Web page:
Got a lot of yard work done this weekend, cleaning out the lily and iris beds, but it's still to early to put my garden in. Or, depending on how you define garden, it's growing grass as well as any spot in the yard! I wish I would have had more time to read this weekend, but it feels pretty good to have accomplished so much outside in spite of the chilly temperatures.
As for books...
Last week I finished:
What to say about Miller's Valley? It just shows how each book I read is so different, and each author's style is so unique. It was the writing, more than the plot or characters, that I enjoyed most about this book. Anna Quindlen is a phenomenon. She writes in short, declarative sentences, and never has her style lent itself to a character better than to the characters in Miller's Valley. It's a rather depressing book, there's an overall cloud of depressed hopes and attitudes over everything. Things happen, people deal. The end. Miller's Valley and its people reminded me a lot of where I grew up: rural small towns, busybodies, the bright kids trying to get out. I borrowed the book from the library to read it, and afterwards I debated about buying a copy. I wasn't sure I'd want to re-read it, but something about it (besides the beautiful cover) made me want to keep it. I finally did buy a copy (it's only $14 on Amazon right now). I really recommend this book for the experience of reading it.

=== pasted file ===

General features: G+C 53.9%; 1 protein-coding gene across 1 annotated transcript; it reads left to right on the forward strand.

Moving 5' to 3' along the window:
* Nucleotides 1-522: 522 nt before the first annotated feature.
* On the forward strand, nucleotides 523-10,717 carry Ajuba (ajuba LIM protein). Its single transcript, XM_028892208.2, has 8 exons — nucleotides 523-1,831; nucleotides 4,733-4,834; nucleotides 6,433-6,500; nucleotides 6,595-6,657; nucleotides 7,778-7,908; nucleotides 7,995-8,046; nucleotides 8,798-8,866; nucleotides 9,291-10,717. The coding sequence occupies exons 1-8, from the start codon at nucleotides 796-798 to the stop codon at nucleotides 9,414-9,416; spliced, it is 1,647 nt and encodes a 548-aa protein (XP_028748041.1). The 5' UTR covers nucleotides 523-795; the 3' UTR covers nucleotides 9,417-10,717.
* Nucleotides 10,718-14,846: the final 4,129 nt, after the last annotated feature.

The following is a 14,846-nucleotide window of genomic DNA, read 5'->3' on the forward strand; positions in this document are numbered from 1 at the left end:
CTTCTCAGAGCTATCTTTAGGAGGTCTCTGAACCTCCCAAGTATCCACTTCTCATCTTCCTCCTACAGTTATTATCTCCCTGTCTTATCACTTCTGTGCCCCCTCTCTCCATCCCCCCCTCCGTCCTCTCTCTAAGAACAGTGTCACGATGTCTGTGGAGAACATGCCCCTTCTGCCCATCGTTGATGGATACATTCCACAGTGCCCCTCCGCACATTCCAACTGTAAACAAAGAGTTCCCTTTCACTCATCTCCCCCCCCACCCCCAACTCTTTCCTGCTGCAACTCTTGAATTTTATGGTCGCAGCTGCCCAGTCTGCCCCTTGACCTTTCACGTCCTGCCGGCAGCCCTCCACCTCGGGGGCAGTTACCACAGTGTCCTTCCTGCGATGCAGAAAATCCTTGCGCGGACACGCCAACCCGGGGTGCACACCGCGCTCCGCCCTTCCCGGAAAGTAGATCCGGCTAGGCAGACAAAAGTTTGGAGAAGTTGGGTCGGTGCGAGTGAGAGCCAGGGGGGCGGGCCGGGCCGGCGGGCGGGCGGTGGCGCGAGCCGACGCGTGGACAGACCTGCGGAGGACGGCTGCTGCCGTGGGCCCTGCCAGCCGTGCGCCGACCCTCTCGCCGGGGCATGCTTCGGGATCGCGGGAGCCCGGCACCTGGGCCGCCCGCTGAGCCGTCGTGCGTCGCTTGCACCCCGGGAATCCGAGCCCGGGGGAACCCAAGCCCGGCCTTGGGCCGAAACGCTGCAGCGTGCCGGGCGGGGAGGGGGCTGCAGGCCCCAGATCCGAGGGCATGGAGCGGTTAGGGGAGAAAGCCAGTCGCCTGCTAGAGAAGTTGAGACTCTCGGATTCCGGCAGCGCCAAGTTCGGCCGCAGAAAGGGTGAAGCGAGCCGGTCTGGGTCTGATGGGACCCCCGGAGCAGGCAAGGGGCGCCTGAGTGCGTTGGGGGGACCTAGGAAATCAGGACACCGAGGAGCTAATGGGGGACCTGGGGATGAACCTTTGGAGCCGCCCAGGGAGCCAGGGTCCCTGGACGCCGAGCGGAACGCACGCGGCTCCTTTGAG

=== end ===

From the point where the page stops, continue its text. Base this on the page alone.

I also finished How to Build a Car and recommend it to anyone with kids who like to know how things work. The story portion is pretty dull, but the pictures are lovely, and the diagrams of the different car systems are very interesting and quite detailed. I plan to read others in the series.
Last week I started:
I was experiencing poetry withdrawal, so I started my poetry re-read for the month, Risking Everything. It's a good collection, leaning more toward the emotional and ethereal. I don't love it as much as the first time I read it (probably 10 years ago), but mostly because I've encountered most of the poems elsewhere since.
Finally started Killing Lincoln, and it's fascinating, as all the Killing books are. It necessarily talks about the Civil War, of which I remember nothing from high school, so the refresher is fun. These books are fast-paced and informative, and I've loved them all.
This week I'm continuing with:
I don't love Harry Potter, but the writing is pulling me through. I do want to see what happens next, but I have to force myself to pick up the book most of the time.
Still loving In a Sunburned Country. One of my very favorite Brysons. It's Bryson at his best.
Since I've already bought four subsequent books in the Mary Russell series, I sure hope I enjoy this book (the first in the series)!